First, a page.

After a Diagnosis, How to Move Past Helplessness Into Greener Pastures
As cliche as it may sound, when a recent bipolar diagnosis makes you feel helpless, let optimism help you find hope on the path towards greener pastures.
I’m sure the thought has gone through your head at least once: “Why me?”
“Why was I burdened with this daunting disorder that I will have to live with for the rest of my life?”
This was the outlook I had when I was first diagnosed. I didn’t understand why such a “terrible” thing had happened to me. Why, out of everything, does it have to be my brain that isn’t functioning like “normal?” I remember being so frustrated, not being able to get past this simple fact. But, slowly, my thinking began to shift.
“Maybe there was a reason this happened to me.” I began to think.
As time passed, I began realizing there was more “good” in my disorder than there was “bad.” These are the reasons why…
The first realization I had was after I had decided to tell people about my disorder.
“They aren’t going to accept me as their friend,” I thought. “I don’t want people to think I’m crazy.”
The funny part was, after I told my friends, they were actually relieved! They HAD thought I was crazy the past few years, but now there was an explanation!
“This totally explains how you’ve acted over the past few years, Kea.” One of my friends told me. “I’m so happy that you told us, because now we can go back to being friends again!”
All of the relationships that I had burned seemed to flow back into my life. The people who had exited my life because of how I had treated them all started to enter back in, and it was such a liberating feeling. By the end of the year of my diagnosis, I had built back a strong confidence, and it was the first step in learning that my disorder was a “positive” to my life.
The next realization was how my disorder taught me empathy. Before my diagnosis, my life was near perfect. My family was amazing, I was athletic and doing well in sports and school, and I had a lot of friends. Never did I think about the hardships that people were going through. To me, I didn’t understand what a hardship really was. I would hear about someone who was struggling, but I wouldn’t understand the difficulty of their situation. Don’t get me wrong, I’m not saying that I can fully understand everyone’s struggles. But what I do know is how to be empathetic, and how to be there for my friends and family when they need support. I feel like I’ve gotten to have so many heart-felt conversations with a variety of people, and I think I grow more with each and every conversation. To me, being a support system to the people I love and the people who are in need of help is something that I hold near and dear to my heart.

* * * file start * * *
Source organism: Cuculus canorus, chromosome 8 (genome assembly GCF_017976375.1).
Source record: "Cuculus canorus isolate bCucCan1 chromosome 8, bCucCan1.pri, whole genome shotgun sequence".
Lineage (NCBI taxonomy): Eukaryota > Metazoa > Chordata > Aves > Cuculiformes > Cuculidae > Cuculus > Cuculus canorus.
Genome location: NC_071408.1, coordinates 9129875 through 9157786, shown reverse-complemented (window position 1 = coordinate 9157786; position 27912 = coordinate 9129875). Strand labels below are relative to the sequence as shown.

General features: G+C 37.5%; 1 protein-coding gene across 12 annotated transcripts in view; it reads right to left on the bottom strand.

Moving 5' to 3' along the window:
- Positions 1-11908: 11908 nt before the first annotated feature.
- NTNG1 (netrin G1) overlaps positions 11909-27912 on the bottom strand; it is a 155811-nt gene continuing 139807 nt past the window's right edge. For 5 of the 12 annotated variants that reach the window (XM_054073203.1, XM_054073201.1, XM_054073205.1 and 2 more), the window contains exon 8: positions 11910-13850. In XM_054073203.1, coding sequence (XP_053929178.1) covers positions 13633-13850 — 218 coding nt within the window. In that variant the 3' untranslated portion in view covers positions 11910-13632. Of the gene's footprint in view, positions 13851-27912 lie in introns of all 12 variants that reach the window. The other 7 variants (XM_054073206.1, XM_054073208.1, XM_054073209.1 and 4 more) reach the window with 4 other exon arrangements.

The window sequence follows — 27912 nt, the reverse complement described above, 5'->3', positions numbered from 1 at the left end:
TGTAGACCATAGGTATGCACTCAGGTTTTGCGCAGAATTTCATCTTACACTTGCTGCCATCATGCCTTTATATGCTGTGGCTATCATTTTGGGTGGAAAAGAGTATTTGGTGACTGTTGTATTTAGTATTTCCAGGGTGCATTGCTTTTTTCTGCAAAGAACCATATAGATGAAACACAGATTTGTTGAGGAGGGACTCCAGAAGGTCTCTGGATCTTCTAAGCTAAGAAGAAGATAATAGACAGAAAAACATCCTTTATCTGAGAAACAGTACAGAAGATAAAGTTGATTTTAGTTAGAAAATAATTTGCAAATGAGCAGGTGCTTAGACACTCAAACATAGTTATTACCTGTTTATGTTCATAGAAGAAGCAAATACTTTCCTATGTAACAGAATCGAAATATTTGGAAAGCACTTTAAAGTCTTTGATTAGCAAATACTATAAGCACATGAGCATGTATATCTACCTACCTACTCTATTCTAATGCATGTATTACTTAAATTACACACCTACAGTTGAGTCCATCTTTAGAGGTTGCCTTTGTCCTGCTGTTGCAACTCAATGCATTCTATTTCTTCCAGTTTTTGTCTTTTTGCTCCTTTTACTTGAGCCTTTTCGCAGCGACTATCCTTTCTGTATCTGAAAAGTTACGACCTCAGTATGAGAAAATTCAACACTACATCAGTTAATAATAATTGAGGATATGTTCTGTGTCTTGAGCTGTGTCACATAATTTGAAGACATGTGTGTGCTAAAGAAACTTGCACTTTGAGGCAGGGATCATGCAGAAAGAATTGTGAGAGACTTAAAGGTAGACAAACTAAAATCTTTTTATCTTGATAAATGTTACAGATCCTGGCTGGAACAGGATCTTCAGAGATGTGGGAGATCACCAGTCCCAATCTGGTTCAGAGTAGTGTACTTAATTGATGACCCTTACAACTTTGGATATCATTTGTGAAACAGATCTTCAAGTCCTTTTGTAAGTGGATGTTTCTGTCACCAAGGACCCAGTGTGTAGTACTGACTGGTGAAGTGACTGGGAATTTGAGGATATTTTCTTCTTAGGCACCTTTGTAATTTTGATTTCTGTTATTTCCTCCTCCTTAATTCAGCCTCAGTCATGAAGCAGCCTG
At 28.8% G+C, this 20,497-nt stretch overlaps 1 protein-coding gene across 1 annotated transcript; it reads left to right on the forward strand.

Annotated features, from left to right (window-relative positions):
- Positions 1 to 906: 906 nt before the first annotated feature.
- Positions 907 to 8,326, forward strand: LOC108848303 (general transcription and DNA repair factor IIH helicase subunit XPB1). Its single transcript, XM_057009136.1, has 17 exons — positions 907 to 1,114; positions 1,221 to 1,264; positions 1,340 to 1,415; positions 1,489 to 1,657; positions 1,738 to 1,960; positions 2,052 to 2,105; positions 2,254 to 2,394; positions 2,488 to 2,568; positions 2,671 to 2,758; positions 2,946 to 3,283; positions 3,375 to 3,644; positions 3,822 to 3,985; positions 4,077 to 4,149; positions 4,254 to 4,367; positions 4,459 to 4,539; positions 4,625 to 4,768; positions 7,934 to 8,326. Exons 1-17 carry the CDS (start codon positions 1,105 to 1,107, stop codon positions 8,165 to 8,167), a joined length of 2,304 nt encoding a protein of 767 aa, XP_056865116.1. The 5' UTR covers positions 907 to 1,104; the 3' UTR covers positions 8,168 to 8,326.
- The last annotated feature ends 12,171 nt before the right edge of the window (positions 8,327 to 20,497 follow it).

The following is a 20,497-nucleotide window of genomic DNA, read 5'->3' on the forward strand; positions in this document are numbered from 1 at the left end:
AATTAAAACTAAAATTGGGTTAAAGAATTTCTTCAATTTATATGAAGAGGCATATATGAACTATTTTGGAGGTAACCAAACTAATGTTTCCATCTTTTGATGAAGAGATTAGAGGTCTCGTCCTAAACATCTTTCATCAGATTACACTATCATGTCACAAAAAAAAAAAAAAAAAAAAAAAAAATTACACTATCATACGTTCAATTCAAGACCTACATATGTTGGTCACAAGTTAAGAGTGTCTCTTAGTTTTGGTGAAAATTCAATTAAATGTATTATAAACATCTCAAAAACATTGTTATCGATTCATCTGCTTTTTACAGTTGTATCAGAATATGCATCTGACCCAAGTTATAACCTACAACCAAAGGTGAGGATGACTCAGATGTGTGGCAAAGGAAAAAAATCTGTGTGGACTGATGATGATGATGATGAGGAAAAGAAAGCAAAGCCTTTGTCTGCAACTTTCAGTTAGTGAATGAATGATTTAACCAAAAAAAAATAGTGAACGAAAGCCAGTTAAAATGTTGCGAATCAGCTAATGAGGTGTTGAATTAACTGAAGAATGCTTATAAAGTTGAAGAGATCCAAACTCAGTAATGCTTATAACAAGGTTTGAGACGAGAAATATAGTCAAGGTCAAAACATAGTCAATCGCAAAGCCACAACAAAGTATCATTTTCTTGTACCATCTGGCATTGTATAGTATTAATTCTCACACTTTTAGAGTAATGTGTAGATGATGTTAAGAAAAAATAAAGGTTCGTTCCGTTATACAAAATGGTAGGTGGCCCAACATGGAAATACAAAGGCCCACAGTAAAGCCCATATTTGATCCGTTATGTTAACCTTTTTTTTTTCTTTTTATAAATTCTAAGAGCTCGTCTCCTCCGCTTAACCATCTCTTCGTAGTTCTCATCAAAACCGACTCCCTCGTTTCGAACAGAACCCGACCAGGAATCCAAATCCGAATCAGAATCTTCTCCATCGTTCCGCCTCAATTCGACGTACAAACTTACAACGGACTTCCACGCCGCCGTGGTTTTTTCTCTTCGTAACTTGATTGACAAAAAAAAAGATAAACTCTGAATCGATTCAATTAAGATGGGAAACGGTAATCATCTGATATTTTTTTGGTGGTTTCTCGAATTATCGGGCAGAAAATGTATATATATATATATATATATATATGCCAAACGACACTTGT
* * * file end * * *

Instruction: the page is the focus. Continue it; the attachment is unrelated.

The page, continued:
Even though I say that having this disorder has made me a better person, that doesn’t mean that it hasn’t put me through “the ropes” a number of times. It has definitely made me question, yet again, “why me?” There comes a time when you feel so helpless, so alone in your own mind. The people around you can try and support you as much as possible, but in reality, they have never gone through what you’re going through in that moment. Although I have never tried taking my life, I can see why someone might.
When I reach this helpless feeling, I try to adjust my thinking. As cliché as it may sound, I try and think of everything that is positive in my life. I think about all the people who would do anything for me, and who love me unconditionally (even at my craziest!). Those thoughts are what pulls me through the rough times that I am experiencing.
So what does all of this amount to? Well, simply said, I believe everything DOES happen for a reason. I like thinking of bipolar disorder as a mountain, the peak being mania, the valley being depression, and the middle being a nice, grassy meadow. When I’m down in the valley, I keep on trying to climb back up to grassy meadow. This means I have to push myself to get out of my turtle shell that depression has created around me and hike step by step up the mountain. When I reach the grassy meadow, it is such a calming feeling knowing that I am back to even ground. In opposition, if I’m teetering on the top of the mountain, I have to be good about taking my medication, not over-stimulating my brain, and having a strong support system to take care of me. Slowly, I get to descend down the mountain, finding the grassy meadow yet again. Readers, strive to find your grassy meadow. It’s going to take work. It’s going to take determination. But in the end, you will put the mentality of, “Why me?” behind you and realize that your disorder happened for a reason. It’s made you the strongest “you” possible. And when you reach that grassy meadow, sit down and smell the flowers